1
$\begingroup$

First a few definitions:

Definition 1. The standard n-simplex is given by

$$\Delta^n = \{(t_0, t_1, \ldots , t_n) \in \mathbb{R}^{n+1} \vert\sum_{i=0}^{n} t_i = 1, t_i \geq 0, 0 \leq i \leq n \}.$$

Definition 2. A singular n-simplex in a topological space $X$ is a continuous map

$$\sigma\colon \Delta^n \rightarrow X.$$

Definition 3. A singular n-chain in $X$ is a finite formal linear combination $$\alpha = c_1\sigma_1 + c_2\sigma_2 + \cdots + c_m\sigma_m$$ with $c_i \in \mathbb{Z}$, $\sigma_i$ are singular n - simplices in $X$.

Let $C_n(X)$ be the group of all singular n-chains in $X$ with the natural addition:$$\alpha_1 + \alpha_2 := \sum_{i=1}^{m}(c_i+d_i)\sigma_i.$$

Let $X, Y$ be homeomorphic spaces. Let $f:X \rightarrow Y$ be a continuous map.

Question: According to the texts (e.g. Hatcher Algebraic Topology), we can define an induced homomorphism :

$$\tilde{f}:C_n(X) \rightarrow C_n(Y)$$

$$\tilde{f}(\sigma) = f\sigma$$

where for any singular n-simplex in $X$, $\sigma:\Delta^n \rightarrow X$, $f\sigma$ is a singular n-simplex in $Y$ $f\sigma:\Delta^n \rightarrow Y.$

For any linear combination $\Sigma_i a_i \sigma_i$ for $a_i \in \mathbb(Z), \sigma_i:\Delta^n \rightarrow X$,

$$\tilde{f}(\Sigma_i a_i \sigma_i) = \Sigma_i a_i \tilde{f}(\sigma_i) = \Sigma a_i f \sigma_i$$

How can we show that this is a homomorhism?

Here is what I have so far:

Let $\sigma_1$ and $\sigma_2$ be singular n-simplices in $X$.

Then, $$\tilde{f}(\sigma_1 \sigma_2) = f(\sigma_1 \sigma_2)$$

and $$\tilde{f}(\sigma_1) \tilde{f}(\sigma_2) = f(\sigma_1)f(\sigma_2)$$

How do we know these expressions are equal?

Edit: The notation in these expressions in not so accurate as the operation in the groups $C_n(X), C_n(Y)$ is $+$. See William's answer.

(Please give an answer in terms of general group theory and the things mentioned in this question; i.e. please no category theory.)

$\endgroup$
2
$\begingroup$

Any chain $c\in C_n(X;\mathbb{Z })$ is a sum

$$ \sum_{\sigma \in C(\Delta^n, X)} a_\sigma \sigma $$ where $C(\Delta^n, X)$ is the set of coninuous functions from the $n$-simplex to $X$, $a_\sigma \in \mathbb{Z}$, and $a_\sigma = 0$ for all but finitely many $\sigma$.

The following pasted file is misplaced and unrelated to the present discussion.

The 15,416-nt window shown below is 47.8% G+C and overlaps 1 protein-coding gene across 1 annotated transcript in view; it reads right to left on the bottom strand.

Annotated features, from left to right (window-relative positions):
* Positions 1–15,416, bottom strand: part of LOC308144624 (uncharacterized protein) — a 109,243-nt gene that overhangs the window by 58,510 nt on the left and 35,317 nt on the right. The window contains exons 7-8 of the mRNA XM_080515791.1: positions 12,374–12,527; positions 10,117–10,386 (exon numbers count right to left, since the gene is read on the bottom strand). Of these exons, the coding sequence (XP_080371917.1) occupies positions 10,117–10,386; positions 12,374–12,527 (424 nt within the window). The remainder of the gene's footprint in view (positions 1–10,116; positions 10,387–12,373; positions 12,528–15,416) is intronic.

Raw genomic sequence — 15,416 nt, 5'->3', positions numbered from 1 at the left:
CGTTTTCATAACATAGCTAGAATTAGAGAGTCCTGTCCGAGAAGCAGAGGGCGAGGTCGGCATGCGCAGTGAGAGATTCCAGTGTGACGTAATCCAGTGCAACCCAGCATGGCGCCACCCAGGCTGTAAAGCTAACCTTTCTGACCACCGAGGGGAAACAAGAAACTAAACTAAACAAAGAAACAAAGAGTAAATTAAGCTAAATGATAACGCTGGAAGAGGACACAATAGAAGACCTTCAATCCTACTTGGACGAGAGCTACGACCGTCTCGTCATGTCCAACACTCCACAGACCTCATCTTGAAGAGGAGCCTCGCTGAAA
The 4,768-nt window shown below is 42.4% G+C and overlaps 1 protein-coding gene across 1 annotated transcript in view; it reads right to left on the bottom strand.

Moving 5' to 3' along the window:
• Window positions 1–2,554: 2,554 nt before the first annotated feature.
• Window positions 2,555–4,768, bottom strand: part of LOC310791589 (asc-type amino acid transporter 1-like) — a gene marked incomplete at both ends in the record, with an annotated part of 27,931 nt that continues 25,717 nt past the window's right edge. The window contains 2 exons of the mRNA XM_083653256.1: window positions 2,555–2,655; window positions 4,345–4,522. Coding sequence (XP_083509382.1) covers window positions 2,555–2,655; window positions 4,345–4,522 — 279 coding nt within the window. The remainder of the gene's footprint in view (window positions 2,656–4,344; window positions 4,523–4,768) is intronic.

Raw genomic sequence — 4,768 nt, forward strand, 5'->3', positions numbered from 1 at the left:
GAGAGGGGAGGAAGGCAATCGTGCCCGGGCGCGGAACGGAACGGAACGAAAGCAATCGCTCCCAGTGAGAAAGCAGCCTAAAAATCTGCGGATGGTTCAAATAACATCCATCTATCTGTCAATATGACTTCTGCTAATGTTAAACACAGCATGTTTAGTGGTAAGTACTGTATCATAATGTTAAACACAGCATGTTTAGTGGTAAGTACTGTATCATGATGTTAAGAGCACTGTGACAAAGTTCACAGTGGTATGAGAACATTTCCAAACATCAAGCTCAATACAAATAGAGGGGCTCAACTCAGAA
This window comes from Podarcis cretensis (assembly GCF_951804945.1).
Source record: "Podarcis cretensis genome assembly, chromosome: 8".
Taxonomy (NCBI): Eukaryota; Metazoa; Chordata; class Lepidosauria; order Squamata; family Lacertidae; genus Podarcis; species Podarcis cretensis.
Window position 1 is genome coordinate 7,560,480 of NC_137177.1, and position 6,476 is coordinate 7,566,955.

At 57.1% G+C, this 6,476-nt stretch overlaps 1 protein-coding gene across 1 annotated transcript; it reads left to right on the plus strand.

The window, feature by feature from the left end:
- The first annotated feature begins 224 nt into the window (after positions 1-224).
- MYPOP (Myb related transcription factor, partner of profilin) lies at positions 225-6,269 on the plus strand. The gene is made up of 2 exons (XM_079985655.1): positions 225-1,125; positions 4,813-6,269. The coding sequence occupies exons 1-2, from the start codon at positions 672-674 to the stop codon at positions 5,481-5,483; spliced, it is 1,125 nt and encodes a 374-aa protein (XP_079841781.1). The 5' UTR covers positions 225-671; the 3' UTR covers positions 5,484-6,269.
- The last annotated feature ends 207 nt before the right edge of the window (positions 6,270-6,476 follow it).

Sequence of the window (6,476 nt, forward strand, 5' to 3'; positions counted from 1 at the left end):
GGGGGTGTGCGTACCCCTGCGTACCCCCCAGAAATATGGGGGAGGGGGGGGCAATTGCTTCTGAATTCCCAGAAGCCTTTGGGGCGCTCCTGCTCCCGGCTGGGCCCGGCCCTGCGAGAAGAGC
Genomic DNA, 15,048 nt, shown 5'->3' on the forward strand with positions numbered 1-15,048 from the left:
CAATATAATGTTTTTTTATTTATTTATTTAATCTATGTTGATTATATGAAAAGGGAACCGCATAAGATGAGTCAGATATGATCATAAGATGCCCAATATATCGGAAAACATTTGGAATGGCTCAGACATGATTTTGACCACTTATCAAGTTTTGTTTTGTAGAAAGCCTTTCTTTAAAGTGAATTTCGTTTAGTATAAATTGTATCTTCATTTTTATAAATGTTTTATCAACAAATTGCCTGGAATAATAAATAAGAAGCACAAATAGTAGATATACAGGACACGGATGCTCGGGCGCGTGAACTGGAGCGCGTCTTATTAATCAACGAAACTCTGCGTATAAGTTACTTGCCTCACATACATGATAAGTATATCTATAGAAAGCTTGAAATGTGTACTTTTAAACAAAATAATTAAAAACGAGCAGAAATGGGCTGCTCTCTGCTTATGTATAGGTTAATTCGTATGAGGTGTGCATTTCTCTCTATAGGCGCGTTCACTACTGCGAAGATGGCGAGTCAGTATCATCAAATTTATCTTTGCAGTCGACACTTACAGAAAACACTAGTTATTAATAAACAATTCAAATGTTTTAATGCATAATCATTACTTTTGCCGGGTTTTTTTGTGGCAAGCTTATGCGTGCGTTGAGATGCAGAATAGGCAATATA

Then if $c_1 = \sum_\sigma a_\sigma \sigma$ and $c_2 = \sum_\sigma b_\sigma \sigma$ we have by definition

$$\begin{align} \tilde{f}(c_1) + \tilde{f}(c_2) &= \sum_{\sigma} a_\sigma f\sigma + \sum_{\sigma} b_\sigma f\sigma\\ &= \sum_\sigma (a_\sigma + b_\sigma) f\sigma \\&= \tilde{f}(\sum_\sigma (a_\sigma + b_\sigma)\sigma) \\&= \tilde{f}(c_1 + c_2) \end{align}$$

I know you said "no category theory" but this is actually just the universal property of the free product in the category of abelian groups. If $S$ is a set and $F(S)$ is the free abelian group generated by $S$, and $G$ is any abelian group, then any function $f\colon S \to G$ extends uniquely to a homomorphism $\tilde{f}\colon F(S) \to G$ whose formula is the same as what you've written down.

$\endgroup$
2
  • $\begingroup$ yes I have met that universal property; thanks for pointing it out. Question: when we show something is a homomorphism we need to show $f(xy) = f(x)f(y) \all x,y \in X$ it seems that you are only showing it for the specific $c_1, c_2$ in your answer i.e. you chose $c_1, c_2$ to not have any common $\sigma$ in their linear combination. Are you allowed to do that? what the general chain? Thanks. $\endgroup$ – user35687 May 8 '20 at 16:12
  • 2
    $\begingroup$ I changed my indices to make it a hopefully less confusing. $\endgroup$ – William May 8 '20 at 16:31

Your Answer

By clicking “Post Your Answer”, you agree to our terms of service, privacy policy and cookie policy

Not the answer you're looking for? Browse other questions tagged or ask your own question.